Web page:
NHL Network Lights the Lamp With New Master Control, TeamCam
The NHL Network will drop the puck on the 2010-11 season tonight on the verge of completing a host of production and operations enhancements. These include a origination and transmission center at Comcast Media Center (CMC) in Denver, CO, a TeamCam system that will soon be available at every NHL arena, and a fully redesigned New York City studio that is already being used for the network’s daily news and talk show, NHL Live.
“We’re extremely excited for the start of the season,” says NHL Network VP of Programming Bob Chesterman. “NHL Live and NHL on the Fly have new start times (5 p.m. and 7 p.m. ET, respectively), and we’ve got a lot more in the works this year.”
Keeping NHL Teams in the Loop
NHL Network’s new master control center at CMC delivers network’s HD and SD broadcasts, including multiple live games at once, and features new graphics and live ticker capabilities. In addition, the league is working with Cisco to build out a comprehensive MPLS (Multiprotocol Label Switching) network, which allows multicasting among NHL arenas, the U.S. and Canada NHL Networks, and league operations.
These advances will allow the NHL Network to receive a profusion of feeds directly from each venue, including clean and dirty home and away feeds, postgame melts, overhead-video-board shows, TeamCams, and, eventually, in-net cams for officiating purposes (to determine whether a puck crossed the goal line).
“Last year, we didn’t have the visibility into some of the arenas that we wanted and have now for hockey operations,” says NHL CTO Peter DelGiacco. “Building out this infrastructure allowed us to put together some very cool time-synched applications that allow us to [receive multiple feeds from the arenas].”
NHL Network Reaps the Benefits
As a result of this infrastructure and the master control, NHL Network can now take a clean feed and insert its own branded graphics for live game telecasts, which were previously dirty feeds featuring graphics from the RSN producing the game.
“With the new master control, we will finally be able to put our own graphics on the games,” says Chesterman. “We will still use their announcers, but we will now have our own graphics and branding.”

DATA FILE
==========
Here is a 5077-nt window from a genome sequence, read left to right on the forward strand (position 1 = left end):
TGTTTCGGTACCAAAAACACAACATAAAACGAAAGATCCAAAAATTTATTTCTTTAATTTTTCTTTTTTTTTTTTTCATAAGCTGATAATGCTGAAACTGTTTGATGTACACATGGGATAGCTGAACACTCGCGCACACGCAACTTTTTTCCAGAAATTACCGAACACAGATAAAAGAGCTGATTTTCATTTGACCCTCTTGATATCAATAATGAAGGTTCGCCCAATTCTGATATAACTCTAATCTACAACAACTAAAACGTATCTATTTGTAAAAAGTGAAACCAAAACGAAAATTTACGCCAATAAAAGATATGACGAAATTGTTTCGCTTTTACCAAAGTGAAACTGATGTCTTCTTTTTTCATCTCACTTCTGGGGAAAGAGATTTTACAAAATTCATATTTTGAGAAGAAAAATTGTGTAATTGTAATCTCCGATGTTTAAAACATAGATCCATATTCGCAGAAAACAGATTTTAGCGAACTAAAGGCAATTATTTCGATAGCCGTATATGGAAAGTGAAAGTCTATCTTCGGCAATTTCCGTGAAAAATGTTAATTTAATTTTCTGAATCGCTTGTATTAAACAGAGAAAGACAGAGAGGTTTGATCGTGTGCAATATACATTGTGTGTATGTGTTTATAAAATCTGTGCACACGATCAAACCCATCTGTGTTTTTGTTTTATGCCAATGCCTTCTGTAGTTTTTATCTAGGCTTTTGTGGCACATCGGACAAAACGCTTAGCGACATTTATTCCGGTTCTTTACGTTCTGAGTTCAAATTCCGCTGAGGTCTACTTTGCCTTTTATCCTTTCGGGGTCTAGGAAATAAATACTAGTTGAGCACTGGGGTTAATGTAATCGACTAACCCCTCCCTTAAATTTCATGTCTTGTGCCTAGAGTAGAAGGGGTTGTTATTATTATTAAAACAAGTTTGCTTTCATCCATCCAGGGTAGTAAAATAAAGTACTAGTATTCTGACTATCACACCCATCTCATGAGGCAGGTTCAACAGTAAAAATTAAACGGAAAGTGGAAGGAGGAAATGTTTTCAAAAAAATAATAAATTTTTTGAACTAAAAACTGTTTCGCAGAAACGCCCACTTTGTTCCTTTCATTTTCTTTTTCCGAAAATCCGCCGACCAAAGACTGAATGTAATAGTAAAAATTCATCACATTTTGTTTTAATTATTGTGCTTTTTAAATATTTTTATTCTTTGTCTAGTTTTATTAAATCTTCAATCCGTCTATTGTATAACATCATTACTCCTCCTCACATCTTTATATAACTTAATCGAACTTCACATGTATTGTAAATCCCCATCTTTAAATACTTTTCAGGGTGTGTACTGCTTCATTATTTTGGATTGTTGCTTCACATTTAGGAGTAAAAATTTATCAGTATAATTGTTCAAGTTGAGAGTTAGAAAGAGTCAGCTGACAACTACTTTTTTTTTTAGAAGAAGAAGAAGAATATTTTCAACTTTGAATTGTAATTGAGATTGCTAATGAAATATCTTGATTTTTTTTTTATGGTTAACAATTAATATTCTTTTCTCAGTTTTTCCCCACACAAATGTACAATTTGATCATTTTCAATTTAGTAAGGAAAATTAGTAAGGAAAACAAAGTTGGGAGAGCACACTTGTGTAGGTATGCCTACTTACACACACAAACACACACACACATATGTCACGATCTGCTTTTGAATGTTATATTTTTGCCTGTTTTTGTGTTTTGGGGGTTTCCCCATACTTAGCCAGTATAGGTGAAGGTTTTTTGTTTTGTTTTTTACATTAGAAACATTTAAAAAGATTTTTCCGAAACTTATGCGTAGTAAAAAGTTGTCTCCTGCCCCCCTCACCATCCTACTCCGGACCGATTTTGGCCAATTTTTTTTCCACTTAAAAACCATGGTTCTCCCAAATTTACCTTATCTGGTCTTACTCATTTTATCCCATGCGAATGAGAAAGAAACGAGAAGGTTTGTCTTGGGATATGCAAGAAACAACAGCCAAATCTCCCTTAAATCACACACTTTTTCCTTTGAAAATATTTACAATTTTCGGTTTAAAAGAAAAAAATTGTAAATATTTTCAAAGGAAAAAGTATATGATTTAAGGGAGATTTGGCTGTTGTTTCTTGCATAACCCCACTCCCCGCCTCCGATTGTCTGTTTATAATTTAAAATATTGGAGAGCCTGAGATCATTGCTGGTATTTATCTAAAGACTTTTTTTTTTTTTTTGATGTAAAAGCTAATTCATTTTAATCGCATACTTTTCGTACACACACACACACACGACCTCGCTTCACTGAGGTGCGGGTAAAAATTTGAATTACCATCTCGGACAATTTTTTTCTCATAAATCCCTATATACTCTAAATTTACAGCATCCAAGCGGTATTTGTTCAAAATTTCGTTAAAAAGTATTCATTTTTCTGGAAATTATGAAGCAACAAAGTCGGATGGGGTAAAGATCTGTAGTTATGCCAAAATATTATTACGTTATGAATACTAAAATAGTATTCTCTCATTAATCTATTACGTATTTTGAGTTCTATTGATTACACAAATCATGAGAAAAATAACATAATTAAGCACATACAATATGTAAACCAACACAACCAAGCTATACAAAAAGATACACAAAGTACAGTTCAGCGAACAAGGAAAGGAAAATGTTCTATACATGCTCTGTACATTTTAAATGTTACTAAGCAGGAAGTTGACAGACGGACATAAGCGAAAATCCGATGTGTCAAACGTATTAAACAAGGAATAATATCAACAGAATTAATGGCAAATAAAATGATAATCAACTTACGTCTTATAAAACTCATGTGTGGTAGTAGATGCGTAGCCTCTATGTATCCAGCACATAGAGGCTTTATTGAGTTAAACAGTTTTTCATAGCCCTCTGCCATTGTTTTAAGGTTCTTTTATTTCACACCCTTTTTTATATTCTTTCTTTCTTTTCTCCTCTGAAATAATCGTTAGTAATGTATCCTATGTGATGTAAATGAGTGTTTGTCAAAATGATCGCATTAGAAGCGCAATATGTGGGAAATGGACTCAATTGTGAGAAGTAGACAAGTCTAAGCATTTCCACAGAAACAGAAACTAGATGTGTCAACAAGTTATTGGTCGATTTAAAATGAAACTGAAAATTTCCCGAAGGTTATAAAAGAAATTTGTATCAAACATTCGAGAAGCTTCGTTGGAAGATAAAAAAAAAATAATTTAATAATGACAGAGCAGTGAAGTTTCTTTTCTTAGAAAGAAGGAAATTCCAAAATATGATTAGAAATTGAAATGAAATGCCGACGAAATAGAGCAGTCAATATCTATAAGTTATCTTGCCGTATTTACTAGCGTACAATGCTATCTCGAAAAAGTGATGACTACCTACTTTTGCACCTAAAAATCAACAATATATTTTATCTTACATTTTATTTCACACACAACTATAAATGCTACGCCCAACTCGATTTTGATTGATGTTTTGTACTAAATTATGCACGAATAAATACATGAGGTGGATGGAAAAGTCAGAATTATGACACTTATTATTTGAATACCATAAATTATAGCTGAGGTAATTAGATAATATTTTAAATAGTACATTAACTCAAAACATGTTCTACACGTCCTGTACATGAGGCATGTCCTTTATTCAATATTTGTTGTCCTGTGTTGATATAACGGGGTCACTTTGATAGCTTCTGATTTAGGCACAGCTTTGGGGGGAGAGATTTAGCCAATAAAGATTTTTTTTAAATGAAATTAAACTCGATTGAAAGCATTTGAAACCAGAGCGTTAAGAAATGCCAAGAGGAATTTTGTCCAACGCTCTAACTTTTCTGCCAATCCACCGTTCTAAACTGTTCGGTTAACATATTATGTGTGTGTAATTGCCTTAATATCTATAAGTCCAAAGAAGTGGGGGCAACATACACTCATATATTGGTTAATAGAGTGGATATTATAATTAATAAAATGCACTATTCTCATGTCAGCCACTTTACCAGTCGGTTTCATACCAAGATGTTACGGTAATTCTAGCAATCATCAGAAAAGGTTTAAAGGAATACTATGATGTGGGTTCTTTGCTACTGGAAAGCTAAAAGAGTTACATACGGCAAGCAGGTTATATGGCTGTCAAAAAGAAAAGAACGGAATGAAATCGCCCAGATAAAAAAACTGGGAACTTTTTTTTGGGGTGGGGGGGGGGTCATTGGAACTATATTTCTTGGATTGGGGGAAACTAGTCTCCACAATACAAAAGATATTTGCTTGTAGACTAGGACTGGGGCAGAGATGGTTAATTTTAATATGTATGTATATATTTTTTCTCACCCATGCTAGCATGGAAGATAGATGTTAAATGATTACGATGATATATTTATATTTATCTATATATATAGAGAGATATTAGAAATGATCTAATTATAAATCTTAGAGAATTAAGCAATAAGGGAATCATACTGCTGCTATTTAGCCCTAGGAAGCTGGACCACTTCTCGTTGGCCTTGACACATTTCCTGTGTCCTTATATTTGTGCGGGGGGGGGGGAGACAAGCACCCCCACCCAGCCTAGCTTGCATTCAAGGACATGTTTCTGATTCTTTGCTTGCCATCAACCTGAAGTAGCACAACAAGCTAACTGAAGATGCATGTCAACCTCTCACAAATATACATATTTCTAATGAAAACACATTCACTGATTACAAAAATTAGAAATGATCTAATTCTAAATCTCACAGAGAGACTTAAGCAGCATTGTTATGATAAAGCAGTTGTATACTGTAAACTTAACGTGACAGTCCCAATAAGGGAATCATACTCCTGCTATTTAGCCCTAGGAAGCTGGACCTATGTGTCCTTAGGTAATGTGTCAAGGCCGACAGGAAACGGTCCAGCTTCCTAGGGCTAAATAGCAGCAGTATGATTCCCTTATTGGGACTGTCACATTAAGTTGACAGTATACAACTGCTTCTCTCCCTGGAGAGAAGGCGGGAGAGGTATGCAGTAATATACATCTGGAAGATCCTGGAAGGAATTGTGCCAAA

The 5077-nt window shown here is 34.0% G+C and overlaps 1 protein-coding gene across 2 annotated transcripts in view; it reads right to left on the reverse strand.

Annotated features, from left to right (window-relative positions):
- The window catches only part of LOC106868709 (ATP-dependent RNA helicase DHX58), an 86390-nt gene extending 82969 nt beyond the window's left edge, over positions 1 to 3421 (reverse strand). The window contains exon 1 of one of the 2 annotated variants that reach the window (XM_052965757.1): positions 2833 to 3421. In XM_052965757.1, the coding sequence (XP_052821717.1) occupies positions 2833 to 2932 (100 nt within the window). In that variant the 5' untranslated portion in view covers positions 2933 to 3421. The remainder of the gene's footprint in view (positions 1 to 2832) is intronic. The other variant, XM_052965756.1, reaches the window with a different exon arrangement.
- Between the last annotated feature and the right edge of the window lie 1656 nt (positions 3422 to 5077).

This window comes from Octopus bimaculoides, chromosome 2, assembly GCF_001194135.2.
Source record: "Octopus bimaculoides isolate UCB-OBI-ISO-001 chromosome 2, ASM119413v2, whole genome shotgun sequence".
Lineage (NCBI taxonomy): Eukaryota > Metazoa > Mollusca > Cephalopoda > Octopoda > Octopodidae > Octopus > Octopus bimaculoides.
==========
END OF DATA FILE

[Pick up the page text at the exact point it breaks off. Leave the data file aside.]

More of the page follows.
In addition, during live games, the NHL Network will now have the ability to show an out-of-market game in the markets of the participating teams. Previously, live games were blacked out entirely in those markets, with no alternative game.
TeamCam in Operation, With More To Come
The MPLS network will also allow NHL Network to use the newly installed TeamCams at NHL arenas this year for live look-ins, morning skates, pregame skates, and pre- and post-game interviews with players, coaches, and beat writers. Rolled out in selected venues (including Vancouver and Tampa Bay) for the 2010-11 Stanley Cup Playoffs, TeamCams are currently installed at more than 20 NHL arenas and are expected be in every venue by November.
“We are still rolling out and testing to get all 30 teams up and running,” says DelGiacco. “That will take us a few weeks into the season, but, for the most part, we have everything up, and it’s working right now.”
The TeamCam system features a Sony BRCH700 robotic camera mounted to the bottom of each arena’s center-hung scoreboard.
“At each arena, we put a rack worth of equipment that allows us to get the feeds out of the arena,” says DelGiacco. “There are two fibers coming back to us: one does control and one does video. Our control points in New York and in [Toronto] can then control any of the cameras on the network.
“We also developed some software that allows you to pick which arena you want,” he continues. “And there are a few presets in terms of camera control: one side of the rink for morning skate, an interview spot next to the bench, and so on.”
NHL Live Gets a Facelift
NHL Live, the daily headlines program hosted by Bill Pidto, Deb Placey, and E.J. Hradek, moves to a new timeslot (5-7 p.m. ET) and will air from a redesigned studio inside the NHL Powered by Reebok store in New York.
“The redesigned set really gives us a better look and feel,” says Chesterman. “We have enhanced the technology and monitors, and there are more options to shoot in the studio. It is not always just two people sitting at a desk; we can move them around.”
Partnership With NBC Sports Group
Even with all these production enhancements, the most high-profile project of them all has not even arrived yet. As part of the 10-year, $2 billion rights deal that the league landed in April, NBC Sports Group will construct an entirely new studio for NHL Network at its Stamford facility. It will serve as an example of the network’s growing partnership with NBC Sports Group.
“[NBC Sports Group] was our partner before, so there is some continuity there,” says Chesterman. “But, obviously, the stakes are higher [following the new rights deal], and everyone is working closer together. Whenever we can share resources or content, we make the extra effort to do that.”